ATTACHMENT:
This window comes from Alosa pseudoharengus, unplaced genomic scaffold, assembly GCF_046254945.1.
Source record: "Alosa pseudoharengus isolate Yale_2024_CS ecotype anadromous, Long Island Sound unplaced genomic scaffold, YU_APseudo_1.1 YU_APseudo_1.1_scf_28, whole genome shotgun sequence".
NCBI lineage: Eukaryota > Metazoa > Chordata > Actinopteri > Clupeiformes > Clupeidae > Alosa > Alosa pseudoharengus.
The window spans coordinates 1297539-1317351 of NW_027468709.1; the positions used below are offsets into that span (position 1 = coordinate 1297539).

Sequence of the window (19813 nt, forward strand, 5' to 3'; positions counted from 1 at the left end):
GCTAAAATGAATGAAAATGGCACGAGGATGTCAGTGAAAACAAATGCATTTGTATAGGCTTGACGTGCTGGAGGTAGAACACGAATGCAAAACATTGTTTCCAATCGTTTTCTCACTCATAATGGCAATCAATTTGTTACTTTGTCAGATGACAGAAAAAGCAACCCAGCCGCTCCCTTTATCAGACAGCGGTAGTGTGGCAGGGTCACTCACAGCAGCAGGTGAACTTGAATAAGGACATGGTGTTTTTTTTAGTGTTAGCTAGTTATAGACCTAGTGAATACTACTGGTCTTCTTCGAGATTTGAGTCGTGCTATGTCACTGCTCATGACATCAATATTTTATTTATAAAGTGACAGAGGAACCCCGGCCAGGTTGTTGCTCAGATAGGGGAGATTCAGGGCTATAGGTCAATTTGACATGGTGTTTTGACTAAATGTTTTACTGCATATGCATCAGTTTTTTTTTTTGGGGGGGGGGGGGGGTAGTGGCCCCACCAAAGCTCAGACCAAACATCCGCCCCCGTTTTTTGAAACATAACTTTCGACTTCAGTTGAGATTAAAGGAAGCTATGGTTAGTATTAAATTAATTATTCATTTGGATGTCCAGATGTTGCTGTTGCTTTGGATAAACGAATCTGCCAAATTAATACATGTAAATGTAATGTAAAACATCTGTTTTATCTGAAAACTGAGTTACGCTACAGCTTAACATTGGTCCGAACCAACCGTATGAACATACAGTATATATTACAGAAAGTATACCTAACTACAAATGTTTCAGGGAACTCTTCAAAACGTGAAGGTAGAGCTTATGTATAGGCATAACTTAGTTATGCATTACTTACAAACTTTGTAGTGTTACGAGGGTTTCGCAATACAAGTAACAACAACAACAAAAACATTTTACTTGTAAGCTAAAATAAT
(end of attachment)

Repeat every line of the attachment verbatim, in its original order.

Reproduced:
This window comes from Alosa pseudoharengus, unplaced genomic scaffold, assembly GCF_046254945.1.
Source record: "Alosa pseudoharengus isolate Yale_2024_CS ecotype anadromous, Long Island Sound unplaced genomic scaffold, YU_APseudo_1.1 YU_APseudo_1.1_scf_28, whole genome shotgun sequence".
NCBI lineage: Eukaryota > Metazoa > Chordata > Actinopteri > Clupeiformes > Clupeidae > Alosa > Alosa pseudoharengus.
The window spans coordinates 1297539-1317351 of NW_027468709.1; the positions used below are offsets into that span (position 1 = coordinate 1297539).

Sequence of the window (19813 nt, forward strand, 5' to 3'; positions counted from 1 at the left end):
GCTAAAATGAATGAAAATGGCACGAGGATGTCAGTGAAAACAAATGCATTTGTATAGGCTTGACGTGCTGGAGGTAGAACACGAATGCAAAACATTGTTTCCAATCGTTTTCTCACTCATAATGGCAATCAATTTGTTACTTTGTCAGATGACAGAAAAAGCAACCCAGCCGCTCCCTTTATCAGACAGCGGTAGTGTGGCAGGGTCACTCACAGCAGCAGGTGAACTTGAATAAGGACATGGTGTTTTTTTTAGTGTTAGCTAGTTATAGACCTAGTGAATACTACTGGTCTTCTTCGAGATTTGAGTCGTGCTATGTCACTGCTCATGACATCAATATTTTATTTATAAAGTGACAGAGGAACCCCGGCCAGGTTGTTGCTCAGATAGGGGAGATTCAGGGCTATAGGTCAATTTGACATGGTGTTTTGACTAAATGTTTTACTGCATATGCATCAGTTTTTTTTTTTGGGGGGGGGGGGGGGTAGTGGCCCCACCAAAGCTCAGACCAAACATCCGCCCCCGTTTTTTGAAACATAACTTTCGACTTCAGTTGAGATTAAAGGAAGCTATGGTTAGTATTAAATTAATTATTCATTTGGATGTCCAGATGTTGCTGTTGCTTTGGATAAACGAATCTGCCAAATTAATACATGTAAATGTAATGTAAAACATCTGTTTTATCTGAAAACTGAGTTACGCTACAGCTTAACATTGGTCCGAACCAACCGTATGAACATACAGTATATATTACAGAAAGTATACCTAACTACAAATGTTTCAGGGAACTCTTCAAAACGTGAAGGTAGAGCTTATGTATAGGCATAACTTAGTTATGCATTACTTACAAACTTTGTAGTGTTACGAGGGTTTCGCAATACAAGTAACAACAACAACAAAAACATTTTACTTGTAAGCTAAAATAAT